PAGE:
I’m republishing a great article posted in the Oregon Daily Journal of Commerce. I’ll soon be adding information relevant to Illinois customers. If you are in any other state, let me know, and I’ll find out how your state handles this.
“Risk comes from not knowing what you’re doing.”
– Warren Buffett
Many people seeking to purchase property for commercial purposes refuse to consider contaminated properties, because they are concerned about the risk of being held liable for the contamination, or about the time and expense that may be involved in addressing the legal and technical aspects of acquiring such properties. As a result, contaminated properties often are overlooked bargains.
In reality, armed with the proper knowledge, purchasers of contaminated properties will find that it is relatively painless to protect against liability under both federal and state law.
In 2002, the Comprehensive Environmental Response Compensation and Liability Act was amended by Congress to encourage prospective purchasers to buy and redevelop Superfund and brownfield properties (i.e., properties known or suspected to be contaminated).
Prior to this amendment, purchasers of brownfields could be held liable for contamination related to the property unless they could establish that they had no reason to know the property was contaminated. This scenario created an obstacle to the redevelopment of properties that were known to be contaminated.
In order to avoid liability, the party seeking to purchase a known-contaminated property could negotiate a Prospective Purchaser Agreement with the EPA. (A PPA is a legally binding agreement between the government and a prospective purchaser of contaminated property that limits the purchaser’s liability for environmental cleanup).
The 2002 CERCLA amendments, however, allow purchasers to buy a contaminated property and avoid potential liability for existing contamination without the need for a PPA, by qualifying as a “bona fide prospective purchaser.” Therefore, in order to protect against potential federal liability for environmental contamination at a property, a purchaser needs to ensure that it qualifies as a bona fide prospective purchaser (BFPP).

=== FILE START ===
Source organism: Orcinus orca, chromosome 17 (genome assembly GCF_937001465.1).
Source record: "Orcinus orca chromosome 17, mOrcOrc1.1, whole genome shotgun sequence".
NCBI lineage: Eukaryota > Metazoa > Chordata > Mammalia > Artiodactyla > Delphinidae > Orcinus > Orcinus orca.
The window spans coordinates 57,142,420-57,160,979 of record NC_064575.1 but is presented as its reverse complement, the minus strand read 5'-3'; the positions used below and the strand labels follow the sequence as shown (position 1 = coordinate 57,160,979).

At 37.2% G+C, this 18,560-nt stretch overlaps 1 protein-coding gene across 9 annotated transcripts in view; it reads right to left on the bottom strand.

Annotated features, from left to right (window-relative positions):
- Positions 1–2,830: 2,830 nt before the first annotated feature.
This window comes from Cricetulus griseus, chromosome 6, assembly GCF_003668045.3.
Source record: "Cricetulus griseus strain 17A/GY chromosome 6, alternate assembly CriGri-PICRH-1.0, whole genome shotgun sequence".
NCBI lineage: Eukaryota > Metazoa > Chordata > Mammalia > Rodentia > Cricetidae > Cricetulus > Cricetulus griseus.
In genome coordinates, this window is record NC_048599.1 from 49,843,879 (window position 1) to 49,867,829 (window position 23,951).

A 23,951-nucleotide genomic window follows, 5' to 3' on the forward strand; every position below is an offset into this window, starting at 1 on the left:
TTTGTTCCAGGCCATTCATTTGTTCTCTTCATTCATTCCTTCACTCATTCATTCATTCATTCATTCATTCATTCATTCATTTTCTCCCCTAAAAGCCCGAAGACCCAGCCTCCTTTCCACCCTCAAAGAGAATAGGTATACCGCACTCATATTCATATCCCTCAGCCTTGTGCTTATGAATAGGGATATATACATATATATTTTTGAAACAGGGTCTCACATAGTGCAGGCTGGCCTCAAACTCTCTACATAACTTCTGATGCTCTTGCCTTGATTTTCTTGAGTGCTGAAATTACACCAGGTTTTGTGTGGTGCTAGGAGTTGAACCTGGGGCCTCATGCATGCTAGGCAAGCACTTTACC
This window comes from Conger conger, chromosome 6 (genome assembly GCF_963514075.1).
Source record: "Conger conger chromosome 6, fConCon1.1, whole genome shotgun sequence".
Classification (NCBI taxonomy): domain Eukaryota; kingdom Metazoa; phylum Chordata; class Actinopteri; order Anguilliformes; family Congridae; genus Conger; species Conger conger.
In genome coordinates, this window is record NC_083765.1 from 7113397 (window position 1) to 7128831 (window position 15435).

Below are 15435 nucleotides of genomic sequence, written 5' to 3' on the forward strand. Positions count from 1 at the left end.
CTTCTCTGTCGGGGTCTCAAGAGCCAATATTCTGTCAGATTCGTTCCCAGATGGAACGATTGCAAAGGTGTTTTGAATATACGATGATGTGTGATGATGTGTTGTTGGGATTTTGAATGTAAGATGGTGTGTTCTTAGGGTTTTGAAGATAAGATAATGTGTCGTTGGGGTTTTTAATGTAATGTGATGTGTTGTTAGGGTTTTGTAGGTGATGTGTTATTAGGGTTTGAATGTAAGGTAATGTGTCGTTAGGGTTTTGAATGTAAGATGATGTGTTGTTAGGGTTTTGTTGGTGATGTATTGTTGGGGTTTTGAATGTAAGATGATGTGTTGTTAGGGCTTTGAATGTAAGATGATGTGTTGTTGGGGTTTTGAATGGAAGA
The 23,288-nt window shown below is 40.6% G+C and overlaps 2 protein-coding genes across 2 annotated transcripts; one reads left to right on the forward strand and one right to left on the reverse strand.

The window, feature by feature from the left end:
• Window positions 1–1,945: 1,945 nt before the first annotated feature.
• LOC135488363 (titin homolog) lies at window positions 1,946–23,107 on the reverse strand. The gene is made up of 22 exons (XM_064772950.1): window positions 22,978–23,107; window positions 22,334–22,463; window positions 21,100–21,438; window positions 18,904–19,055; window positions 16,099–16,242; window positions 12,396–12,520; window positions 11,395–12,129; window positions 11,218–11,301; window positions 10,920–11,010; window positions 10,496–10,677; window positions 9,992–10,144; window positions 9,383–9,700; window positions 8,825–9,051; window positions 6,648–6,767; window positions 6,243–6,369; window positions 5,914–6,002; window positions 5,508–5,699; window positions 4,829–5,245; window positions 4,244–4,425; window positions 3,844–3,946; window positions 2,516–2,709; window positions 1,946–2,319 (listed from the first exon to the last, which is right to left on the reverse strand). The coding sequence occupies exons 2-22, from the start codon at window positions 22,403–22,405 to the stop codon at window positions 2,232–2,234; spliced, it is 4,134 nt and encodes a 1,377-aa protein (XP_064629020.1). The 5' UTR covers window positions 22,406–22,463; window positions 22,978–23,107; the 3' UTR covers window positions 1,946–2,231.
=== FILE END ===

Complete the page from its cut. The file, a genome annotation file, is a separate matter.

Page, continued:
A prospective purchaser of contaminated property can qualify as a BFPP by satisfying the criteria in the provision found in CERCLA statutes.
Pre-purchase criteria include:
- Pre-purchasing “all appropriate inquiry”
- Not affiliating with a liable party
Post-purchase criteria include:
- Taking reasonable steps with respect to hazardous substances on the property
- Complying with any land-use restrictions and institutional controls
- Cooperating with governmental authorities and persons conducting any cleanup
- Complying with information requests and administrative subpoenas
Of these criteria, “all appropriate inquiry” and “reasonable steps” typically pose the most significant concerns.
All appropriate inquiry refers to the requirements for assessing the environmental conditions of a property prior to its acquisition. In 2005, the EPA adopted rules governing what constitutes “all appropriate inquiry.” Although a full discussion of all appropriate inquiry is beyond the scope of this column, a key aspect includes a professional’s environmental site assessment, which includes:
- Interviews with past and present owners, operators and occupants of the facility for the purpose of gathering information regarding the potential for contamination at the facility;
- Reviews of historical sources, such as chain-of-title documents, aerial photographs, building department records, and land-use records, to determine previous uses and occupancies of the real property since the property was first developed;
- Searches for recorded environmental cleanup liens against the facility that are filed under federal, state or local law;
- Reviews of federal, state, and local government records, waste disposal records, underground storage tank records, and hazardous waste handling, generation, treatment, disposal, and spill records concerning contamination at or near the facility;
- Visual inspections of the facility and adjoining properties.
Additionally, a BFPP must take “reasonable steps” with regard to the hazardous substances on the property, including stopping a present release, preventing a future release and preventing exposure to a prior release. If such steps are not taken, the purchaser could lose its status as a BFPP.
The EPA believes that, in most cases, the 2002 CERCLA amendments make PPAs from the federal government unnecessary, because prospective purchasers need only take the steps necessary to qualify as a BFPP. Only under limited circumstances will the EPA still consider entering into a PPA.
In general, the EPA will consider a PPA when: 1, there is likely to be a significant windfall lien and the purchaser needs to resolve the lien prior to purchase, or 2, a PPA is necessary to ensure that the transaction will be completed and the project will provide significant public benefits.